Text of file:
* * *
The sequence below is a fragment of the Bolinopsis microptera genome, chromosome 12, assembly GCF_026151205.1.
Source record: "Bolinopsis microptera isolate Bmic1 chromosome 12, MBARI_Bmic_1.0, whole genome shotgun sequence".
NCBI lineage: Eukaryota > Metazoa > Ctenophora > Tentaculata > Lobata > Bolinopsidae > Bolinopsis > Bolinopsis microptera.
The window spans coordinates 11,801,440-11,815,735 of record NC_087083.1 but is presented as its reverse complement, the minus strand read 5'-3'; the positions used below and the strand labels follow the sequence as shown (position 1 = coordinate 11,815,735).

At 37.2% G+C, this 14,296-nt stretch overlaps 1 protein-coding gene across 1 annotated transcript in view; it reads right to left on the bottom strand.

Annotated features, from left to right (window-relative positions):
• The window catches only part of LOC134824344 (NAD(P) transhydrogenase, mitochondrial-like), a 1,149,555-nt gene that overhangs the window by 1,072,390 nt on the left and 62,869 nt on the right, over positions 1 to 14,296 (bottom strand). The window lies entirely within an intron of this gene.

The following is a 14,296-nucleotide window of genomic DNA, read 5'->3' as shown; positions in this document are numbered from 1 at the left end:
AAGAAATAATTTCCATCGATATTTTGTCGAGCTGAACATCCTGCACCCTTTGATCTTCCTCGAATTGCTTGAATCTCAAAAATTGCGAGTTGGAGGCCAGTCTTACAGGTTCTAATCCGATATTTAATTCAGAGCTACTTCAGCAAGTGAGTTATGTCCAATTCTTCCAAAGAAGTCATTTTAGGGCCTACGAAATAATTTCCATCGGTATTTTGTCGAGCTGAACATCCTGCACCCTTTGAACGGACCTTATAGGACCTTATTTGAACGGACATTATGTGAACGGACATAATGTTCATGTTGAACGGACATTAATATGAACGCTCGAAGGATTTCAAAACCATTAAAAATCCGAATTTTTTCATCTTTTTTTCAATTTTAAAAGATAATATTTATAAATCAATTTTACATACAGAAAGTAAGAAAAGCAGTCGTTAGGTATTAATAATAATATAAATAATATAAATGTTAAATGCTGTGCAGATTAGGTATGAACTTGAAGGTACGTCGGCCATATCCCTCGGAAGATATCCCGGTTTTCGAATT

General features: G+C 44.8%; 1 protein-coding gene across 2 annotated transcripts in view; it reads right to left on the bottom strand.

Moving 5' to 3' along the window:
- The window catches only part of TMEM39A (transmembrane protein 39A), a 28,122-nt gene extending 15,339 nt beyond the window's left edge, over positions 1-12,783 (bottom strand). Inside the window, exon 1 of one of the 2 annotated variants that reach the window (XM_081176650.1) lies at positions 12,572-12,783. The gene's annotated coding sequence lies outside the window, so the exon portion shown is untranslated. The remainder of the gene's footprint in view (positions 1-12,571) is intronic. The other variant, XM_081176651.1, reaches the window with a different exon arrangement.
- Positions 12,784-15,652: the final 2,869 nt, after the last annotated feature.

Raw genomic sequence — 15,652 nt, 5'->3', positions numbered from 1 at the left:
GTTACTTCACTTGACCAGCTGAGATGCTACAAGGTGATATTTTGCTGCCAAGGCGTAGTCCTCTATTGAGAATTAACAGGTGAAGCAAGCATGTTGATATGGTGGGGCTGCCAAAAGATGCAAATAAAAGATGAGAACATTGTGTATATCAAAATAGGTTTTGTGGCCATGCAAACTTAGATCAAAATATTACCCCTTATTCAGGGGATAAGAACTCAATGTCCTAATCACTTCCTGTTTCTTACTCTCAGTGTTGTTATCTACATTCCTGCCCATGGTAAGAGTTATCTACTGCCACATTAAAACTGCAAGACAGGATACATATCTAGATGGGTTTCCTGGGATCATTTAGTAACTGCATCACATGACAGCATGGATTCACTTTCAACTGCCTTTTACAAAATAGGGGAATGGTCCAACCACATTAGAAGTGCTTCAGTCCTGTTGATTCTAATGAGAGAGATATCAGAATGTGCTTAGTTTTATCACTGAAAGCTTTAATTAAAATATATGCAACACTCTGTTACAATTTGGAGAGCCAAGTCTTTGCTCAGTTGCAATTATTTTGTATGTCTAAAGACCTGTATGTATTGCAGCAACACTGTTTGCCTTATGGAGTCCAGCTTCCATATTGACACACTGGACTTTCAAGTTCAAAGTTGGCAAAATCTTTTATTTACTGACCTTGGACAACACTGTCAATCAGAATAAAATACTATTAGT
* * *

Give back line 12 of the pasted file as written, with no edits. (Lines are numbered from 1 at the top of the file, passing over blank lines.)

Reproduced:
- The window catches only part of TMEM39A (transmembrane protein 39A), a 28,122-nt gene extending 15,339 nt beyond the window's left edge, over positions 1-12,783 (bottom strand). Inside the window, exon 1 of one of the 2 annotated variants that reach the window (XM_081176650.1) lies at positions 12,572-12,783. The gene's annotated coding sequence lies outside the window, so the exon portion shown is untranslated. The remainder of the gene's footprint in view (positions 1-12,571) is intronic. The other variant, XM_081176651.1, reaches the window with a different exon arrangement.